Occupational exposure to polycyclic aromatic hydrocarbons and early biomarkers related to cardiovascular disease and cancer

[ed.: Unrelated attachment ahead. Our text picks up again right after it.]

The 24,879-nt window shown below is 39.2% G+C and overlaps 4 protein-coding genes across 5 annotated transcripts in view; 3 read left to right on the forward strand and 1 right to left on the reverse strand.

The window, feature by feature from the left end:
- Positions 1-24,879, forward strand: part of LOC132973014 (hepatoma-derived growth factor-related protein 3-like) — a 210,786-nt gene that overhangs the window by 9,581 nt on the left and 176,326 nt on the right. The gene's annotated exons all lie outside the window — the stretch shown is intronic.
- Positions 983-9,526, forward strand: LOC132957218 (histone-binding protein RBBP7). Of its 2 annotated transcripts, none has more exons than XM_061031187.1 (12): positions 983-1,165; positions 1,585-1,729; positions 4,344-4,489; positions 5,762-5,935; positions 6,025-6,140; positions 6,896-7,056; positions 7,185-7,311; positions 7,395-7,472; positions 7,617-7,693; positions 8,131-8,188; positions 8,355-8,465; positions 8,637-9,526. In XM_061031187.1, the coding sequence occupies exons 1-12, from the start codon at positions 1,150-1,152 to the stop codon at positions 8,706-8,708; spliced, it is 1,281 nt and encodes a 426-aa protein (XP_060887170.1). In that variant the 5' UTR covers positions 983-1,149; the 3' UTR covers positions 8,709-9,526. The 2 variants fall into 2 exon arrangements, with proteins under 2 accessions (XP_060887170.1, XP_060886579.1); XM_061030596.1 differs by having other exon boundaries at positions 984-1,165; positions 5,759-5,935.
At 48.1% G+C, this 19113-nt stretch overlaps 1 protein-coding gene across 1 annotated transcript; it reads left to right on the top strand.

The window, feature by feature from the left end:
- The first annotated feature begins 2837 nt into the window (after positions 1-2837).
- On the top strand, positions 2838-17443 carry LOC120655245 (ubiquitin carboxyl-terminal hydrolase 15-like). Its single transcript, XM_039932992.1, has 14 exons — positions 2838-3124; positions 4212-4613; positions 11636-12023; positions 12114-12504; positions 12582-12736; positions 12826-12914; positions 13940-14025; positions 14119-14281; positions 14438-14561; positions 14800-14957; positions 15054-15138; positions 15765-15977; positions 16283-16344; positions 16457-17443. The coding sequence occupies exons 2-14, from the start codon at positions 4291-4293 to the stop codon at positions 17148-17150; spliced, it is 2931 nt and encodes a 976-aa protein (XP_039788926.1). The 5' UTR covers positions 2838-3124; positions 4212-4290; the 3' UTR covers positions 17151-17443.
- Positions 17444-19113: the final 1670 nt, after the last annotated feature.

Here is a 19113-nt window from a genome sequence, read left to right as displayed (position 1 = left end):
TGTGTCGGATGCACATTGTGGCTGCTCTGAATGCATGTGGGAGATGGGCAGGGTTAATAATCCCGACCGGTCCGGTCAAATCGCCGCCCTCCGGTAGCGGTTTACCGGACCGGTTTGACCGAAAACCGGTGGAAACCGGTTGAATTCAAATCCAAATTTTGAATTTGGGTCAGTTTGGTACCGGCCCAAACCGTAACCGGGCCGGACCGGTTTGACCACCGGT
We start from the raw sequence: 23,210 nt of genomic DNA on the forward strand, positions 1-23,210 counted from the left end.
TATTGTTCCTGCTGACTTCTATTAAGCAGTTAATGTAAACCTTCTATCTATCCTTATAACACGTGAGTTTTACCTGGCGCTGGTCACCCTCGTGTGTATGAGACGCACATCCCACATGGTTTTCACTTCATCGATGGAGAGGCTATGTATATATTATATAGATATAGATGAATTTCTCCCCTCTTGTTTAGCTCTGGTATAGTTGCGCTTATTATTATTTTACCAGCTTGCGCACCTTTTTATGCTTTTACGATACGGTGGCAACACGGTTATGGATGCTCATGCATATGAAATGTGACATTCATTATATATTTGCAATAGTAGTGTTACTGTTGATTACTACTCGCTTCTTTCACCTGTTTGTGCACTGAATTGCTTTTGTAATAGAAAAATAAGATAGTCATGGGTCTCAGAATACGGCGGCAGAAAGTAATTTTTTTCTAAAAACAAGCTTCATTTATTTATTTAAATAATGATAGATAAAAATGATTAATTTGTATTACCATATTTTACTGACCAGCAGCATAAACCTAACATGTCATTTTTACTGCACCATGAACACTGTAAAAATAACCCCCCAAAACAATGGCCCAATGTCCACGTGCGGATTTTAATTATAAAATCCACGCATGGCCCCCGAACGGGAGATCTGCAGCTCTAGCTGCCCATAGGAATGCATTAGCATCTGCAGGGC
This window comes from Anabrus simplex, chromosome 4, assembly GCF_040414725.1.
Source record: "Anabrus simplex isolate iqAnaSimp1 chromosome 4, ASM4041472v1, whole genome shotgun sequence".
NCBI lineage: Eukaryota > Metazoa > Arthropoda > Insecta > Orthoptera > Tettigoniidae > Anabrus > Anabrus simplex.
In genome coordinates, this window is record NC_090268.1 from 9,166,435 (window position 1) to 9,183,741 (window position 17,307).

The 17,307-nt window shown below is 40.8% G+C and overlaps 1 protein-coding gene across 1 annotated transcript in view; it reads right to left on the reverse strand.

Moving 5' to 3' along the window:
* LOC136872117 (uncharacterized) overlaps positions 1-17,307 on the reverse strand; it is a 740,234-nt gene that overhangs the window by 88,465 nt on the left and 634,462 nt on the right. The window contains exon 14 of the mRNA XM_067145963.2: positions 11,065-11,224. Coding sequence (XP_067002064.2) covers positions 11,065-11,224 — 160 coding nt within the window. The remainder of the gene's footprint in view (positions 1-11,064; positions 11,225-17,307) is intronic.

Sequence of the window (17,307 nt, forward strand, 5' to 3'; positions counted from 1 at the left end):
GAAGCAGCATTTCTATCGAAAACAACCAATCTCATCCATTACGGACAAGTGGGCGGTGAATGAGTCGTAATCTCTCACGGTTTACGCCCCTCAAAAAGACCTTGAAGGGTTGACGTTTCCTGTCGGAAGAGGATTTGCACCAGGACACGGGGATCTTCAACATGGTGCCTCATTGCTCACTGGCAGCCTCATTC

Sammanfattning: Polycyclic aromatic hydrocarbons (PAH) are omnipresent environmental pollutants composed of fused benzene rings and mainly produced by incomplete combustion of organic material. PAH exposure has been associated with increased risk of cancer and probably cardiovascular disease (CVD). In one way or another, everyone is exposed to PAH, but the dose and the period of exposure vary between individuals. Workers who remove soot from chimneys (chimney sweeps) are likely exposed to higher levels of PAH compared with the general population. However, whether the current PAH exposure among chimney sweeps leads to disease is not known. The overall aim of this thesis was to evaluate PAH exposure among currently working chimney sweeps as well as explore early biomarkers related to cardiovascular disease (CVD) and cancer. For this purpose, we recruited 151 chimney sweeps and 152 unexposed control individuals, all males from southern Sweden, from whom we collected questionnaires and biological samples. In one of the studies, we additionally used data and biological samples from 19 creosote-exposed workers, i.e. workers who impregnate wood panels with black oily material rich in PAH known as creosote. We found that PAH exposure (measured as PAH metabolites in urine) was up to 7 times higher among chimney sweeps compared with unexposed control workers, and the levels of PAH metabolites were positively associated with diastolic blood pressure. Moreover, we found higher serum concentrations of the classical risk markers for CVD (homocysteine and cholesterol) in chimney sweeps, compared with controls. Further, we found 25 putative CVD-related serum proteins differentially expressed between nonsmoking chimney sweeps and controls, among which follistatin (FS), heat shock protein beta-1 (HSP 27), and pro-interleukin-16 (IL-16) showed positive dose-response relationships with PAH metabolites. Pathway analysis demonstrated that these 25 proteins were mainly involved in inflammatory response and immune function. We also demonstrated hypomethylation (lower methylation) of the genes F2RL3 and AHRR, risk markers for lung cancer, among chimney sweeps and creosote-exposed workers, compared with controls. Notably, creosote-exposed workers had the highest PAH exposure and the lowest DNA methylation, compared with both chimney sweeps and controls, which suggests a dose-response relationship. In addition, we found 17 putative cancer-related serum proteins differentially expressed between nonsmoking chimney sweeps and controls, among which kallikrein-13 (KLK13) showed positive dose-response relationships with the metabolites of carcinogenic PAH (BaP and BaA). Pathway analysis showed that most of the differentially expressed proteins were involved in cell movement, cell migration, and cell invasion. Overall, findings from this thesis indicate that (i) currently working chimney sweeps are markedly exposed to PAH, (ii) chimney sweeps showed molecular changes related to CVD and cancer, and (iii) some of these molecular changes seem to be, at least partly, induced by PAH exposure. These results stress that protective measures are warranted to reduce PAH exposure among chimney sweeps as well as other occupational groups at risk of PAH exposure. In addition, further research exploring mechanisms of PAH-induced CVD and cancer is encouraged in order to develop strategies of early detection of disease among individuals known to be exposed to PAH.
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